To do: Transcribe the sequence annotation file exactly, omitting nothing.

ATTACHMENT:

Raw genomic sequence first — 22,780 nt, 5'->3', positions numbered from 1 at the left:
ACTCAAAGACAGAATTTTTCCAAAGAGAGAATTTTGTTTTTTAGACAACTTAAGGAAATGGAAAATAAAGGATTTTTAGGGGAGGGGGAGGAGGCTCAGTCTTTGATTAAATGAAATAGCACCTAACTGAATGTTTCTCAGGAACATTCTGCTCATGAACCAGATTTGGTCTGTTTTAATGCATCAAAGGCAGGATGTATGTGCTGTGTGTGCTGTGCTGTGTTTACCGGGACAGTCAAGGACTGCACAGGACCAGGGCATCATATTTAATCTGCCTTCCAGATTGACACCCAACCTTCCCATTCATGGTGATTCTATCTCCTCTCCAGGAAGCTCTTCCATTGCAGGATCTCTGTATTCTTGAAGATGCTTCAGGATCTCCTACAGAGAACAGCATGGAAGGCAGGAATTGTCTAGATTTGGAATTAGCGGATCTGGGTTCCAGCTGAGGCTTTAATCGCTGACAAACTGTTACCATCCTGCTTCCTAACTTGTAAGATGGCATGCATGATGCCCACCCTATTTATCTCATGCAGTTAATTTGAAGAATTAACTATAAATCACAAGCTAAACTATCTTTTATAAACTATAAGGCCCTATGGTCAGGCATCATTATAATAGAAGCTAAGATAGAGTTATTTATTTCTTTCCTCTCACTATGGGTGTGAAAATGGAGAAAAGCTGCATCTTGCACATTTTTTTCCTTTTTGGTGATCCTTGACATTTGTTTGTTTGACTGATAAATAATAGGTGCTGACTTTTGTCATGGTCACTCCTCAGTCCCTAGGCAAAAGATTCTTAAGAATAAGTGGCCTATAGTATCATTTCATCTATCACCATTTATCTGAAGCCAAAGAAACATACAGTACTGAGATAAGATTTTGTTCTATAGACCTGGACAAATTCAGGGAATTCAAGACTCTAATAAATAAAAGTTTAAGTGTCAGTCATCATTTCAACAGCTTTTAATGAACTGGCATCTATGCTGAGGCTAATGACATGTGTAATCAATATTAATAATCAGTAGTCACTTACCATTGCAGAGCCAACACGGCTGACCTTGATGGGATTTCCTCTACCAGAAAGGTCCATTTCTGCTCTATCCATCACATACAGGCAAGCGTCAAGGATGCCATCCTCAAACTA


Raw genomic sequence first — 22,780 nt, 5'->3', positions numbered from 1 at the left:
ACTCAAAGACAGAATTTTTCCAAAGAGAGAATTTTGTTTTTTAGACAACTTAAGGAAATGGAAAATAAAGGATTTTTAGGGGAGGGGGAGGAGGCTCAGTCTTTGATTAAATGAAATAGCACCTAACTGAATGTTTCTCAGGAACATTCTGCTCATGAACCAGATTTGGTCTGTTTTAATGCATCAAAGGCAGGATGTATGTGCTGTGTGTGCTGTGCTGTGTTTACCGGGACAGTCAAGGACTGCACAGGACCAGGGCATCATATTTAATCTGCCTTCCAGATTGACACCCAACCTTCCCATTCATGGTGATTCTATCTCCTCTCCAGGAAGCTCTTCCATTGCAGGATCTCTGTATTCTTGAAGATGCTTCAGGATCTCCTACAGAGAACAGCATGGAAGGCAGGAATTGTCTAGATTTGGAATTAGCGGATCTGGGTTCCAGCTGAGGCTTTAATCGCTGACAAACTGTTACCATCCTGCTTCCTAACTTGTAAGATGGCATGCATGATGCCCACCCTATTTATCTCATGCAGTTAATTTGAAGAATTAACTATAAATCACAAGCTAAACTATCTTTTATAAACTATAAGGCCCTATGGTCAGGCATCATTATAATAGAAGCTAAGATAGAGTTATTTATTTCTTTCCTCTCACTATGGGTGTGAAAATGGAGAAAAGCTGCATCTTGCACATTTTTTTCCTTTTTGGTGATCCTTGACATTTGTTTGTTTGACTGATAAATAATAGGTGCTGACTTTTGTCATGGTCACTCCTCAGTCCCTAGGCAAAAGATTCTTAAGAATAAGTGGCCTATAGTATCATTTCATCTATCACCATTTATCTGAAGCCAAAGAAACATACAGTACTGAGATAAGATTTTGTTCTATAGACCTGGACAAATTCAGGGAATTCAAGACTCTAATAAATAAAAGTTTAAGTGTCAGTCATCATTTCAACAGCTTTTAATGAACTGGCATCTATGCTGAGGCTAATGACATGTGTAATCAATATTAATAATCAGTAGTCACTTACCATTGCAGAGCCAACACGGCTGACCTTGATGGGATTTCCTCTACCAGAAAGGTCCATTTCTGCTCTATCCATCACATACAGGCAAGCGTCAAGGATGCCATCCTCAAACTA